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Justice Ketanji Brown Jackson made history as the first African American woman to serve on the highest court in the U.S.
Justice Ketanji Brown Jackson made history as the first African American woman to serve on the highest court in the U.S.

On Thursday June 30, 2022, Ketanji Brown Jackson, 51, was sworn in by one of her mentors, Justice Steven Breyer, while her husband, Dr. Patrick Jackson, held both the family Bible and one donated to the Supreme Court in 1906. Replacing Breyer, Brown Jackson made history as the first African American woman to serve on the highest court in the U.S. and will assume duties immediately, but her formal investiture will occur in the fall.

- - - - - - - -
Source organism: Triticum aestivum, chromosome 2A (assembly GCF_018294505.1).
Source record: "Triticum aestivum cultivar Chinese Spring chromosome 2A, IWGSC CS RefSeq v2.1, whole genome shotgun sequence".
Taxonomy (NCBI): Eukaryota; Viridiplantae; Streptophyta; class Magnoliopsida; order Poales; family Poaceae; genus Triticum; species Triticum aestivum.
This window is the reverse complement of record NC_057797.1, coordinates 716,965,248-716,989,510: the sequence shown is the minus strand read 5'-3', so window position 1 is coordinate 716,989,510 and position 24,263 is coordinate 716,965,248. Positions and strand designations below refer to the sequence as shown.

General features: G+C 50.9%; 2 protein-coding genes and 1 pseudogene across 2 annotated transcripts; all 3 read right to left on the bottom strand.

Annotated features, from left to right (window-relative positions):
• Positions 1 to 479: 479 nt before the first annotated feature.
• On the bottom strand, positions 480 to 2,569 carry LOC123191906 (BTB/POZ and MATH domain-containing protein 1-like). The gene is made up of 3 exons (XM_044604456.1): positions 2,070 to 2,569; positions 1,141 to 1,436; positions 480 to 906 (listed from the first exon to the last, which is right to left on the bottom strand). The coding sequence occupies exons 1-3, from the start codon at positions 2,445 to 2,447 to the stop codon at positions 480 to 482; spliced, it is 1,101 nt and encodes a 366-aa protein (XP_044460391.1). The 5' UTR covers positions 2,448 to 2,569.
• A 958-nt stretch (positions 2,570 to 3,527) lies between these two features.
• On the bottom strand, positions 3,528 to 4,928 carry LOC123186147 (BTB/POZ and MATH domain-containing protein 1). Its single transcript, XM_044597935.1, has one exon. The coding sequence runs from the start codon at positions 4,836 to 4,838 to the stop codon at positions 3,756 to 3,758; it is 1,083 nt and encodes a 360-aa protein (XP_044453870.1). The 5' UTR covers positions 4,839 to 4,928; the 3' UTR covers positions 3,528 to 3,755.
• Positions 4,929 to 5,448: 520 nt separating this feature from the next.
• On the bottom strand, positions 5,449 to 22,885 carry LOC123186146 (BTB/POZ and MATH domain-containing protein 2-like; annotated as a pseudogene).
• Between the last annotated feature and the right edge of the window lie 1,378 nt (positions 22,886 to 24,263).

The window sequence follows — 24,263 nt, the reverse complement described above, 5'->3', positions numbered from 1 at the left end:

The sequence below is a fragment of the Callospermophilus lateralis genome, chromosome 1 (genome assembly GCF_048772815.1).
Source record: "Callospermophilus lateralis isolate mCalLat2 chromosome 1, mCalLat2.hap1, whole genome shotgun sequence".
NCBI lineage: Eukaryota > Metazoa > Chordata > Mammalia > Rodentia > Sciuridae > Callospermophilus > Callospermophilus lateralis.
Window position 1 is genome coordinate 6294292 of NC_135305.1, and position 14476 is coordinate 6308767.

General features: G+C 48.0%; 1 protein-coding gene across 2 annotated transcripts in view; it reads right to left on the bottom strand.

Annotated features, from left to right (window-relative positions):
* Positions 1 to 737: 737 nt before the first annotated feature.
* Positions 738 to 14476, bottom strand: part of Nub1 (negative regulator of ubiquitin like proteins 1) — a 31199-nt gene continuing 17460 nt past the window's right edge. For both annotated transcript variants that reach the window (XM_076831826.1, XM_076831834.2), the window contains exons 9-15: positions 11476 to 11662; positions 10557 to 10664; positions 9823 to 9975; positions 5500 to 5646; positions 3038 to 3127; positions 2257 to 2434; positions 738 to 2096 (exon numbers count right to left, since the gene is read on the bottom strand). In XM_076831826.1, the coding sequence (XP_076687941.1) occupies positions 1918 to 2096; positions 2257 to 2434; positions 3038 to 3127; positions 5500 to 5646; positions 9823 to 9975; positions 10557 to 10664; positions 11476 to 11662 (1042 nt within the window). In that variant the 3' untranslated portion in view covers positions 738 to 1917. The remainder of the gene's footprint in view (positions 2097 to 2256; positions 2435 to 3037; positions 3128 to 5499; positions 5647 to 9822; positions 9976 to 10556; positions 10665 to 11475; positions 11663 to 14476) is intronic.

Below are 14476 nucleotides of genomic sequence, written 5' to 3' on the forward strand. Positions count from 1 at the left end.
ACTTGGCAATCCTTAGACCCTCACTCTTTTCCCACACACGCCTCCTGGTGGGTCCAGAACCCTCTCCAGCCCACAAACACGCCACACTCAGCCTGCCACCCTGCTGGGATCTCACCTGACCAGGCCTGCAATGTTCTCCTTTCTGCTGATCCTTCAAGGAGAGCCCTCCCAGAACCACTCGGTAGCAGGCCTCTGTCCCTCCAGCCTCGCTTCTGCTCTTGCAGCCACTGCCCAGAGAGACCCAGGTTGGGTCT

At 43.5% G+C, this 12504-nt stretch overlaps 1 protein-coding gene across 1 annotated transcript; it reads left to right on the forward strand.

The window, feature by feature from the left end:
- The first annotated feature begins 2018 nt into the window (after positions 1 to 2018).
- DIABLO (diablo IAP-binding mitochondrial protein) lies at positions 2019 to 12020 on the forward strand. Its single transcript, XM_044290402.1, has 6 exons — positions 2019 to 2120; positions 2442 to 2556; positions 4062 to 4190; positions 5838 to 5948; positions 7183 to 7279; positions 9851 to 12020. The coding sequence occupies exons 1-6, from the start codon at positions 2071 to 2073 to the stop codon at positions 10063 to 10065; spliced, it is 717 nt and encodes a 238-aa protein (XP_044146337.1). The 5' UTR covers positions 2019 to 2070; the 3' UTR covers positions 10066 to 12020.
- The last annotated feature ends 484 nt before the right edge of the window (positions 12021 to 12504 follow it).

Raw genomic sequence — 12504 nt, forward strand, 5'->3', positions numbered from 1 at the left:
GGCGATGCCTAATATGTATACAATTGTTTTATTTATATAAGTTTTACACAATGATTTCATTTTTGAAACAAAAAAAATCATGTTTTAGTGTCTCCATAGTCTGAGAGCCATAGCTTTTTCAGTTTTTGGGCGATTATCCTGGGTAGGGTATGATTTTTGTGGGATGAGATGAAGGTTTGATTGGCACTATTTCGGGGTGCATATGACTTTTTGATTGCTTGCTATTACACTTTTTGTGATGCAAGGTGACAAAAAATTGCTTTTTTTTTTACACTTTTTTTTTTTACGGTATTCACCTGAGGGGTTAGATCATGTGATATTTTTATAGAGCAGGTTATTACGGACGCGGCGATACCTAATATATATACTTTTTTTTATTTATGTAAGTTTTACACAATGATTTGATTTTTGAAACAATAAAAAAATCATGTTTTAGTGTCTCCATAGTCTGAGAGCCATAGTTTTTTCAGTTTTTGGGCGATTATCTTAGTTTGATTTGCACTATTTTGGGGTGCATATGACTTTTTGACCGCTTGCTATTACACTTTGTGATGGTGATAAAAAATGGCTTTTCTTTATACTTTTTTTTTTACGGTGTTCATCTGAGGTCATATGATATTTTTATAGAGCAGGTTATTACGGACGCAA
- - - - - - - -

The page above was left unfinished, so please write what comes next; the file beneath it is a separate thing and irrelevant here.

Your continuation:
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Black History

OPINION: Black Women Will Suffer Harshest Consequences After the Overturn of Roe

The impact of new abortion bans and restrictions will be felt most acutely by poor and working-class Black women — Black women are significantly more likely to live in poverty compared to white women. For these women, the overturning of Roe won’t mean that abortions will end; it will mean that access to critical, potentially life-saving healthcare will move hundreds of miles out of reach. It will mean time off of work (likely unpaid) and travel and childcare costs — expenses that may not be possible for women living paycheck to paycheck, struggling to simply put meals on the table.

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Glynda Carr is president and CEO of Higher Heights for America.
Glynda Carr is president and CEO of Higher Heights for America.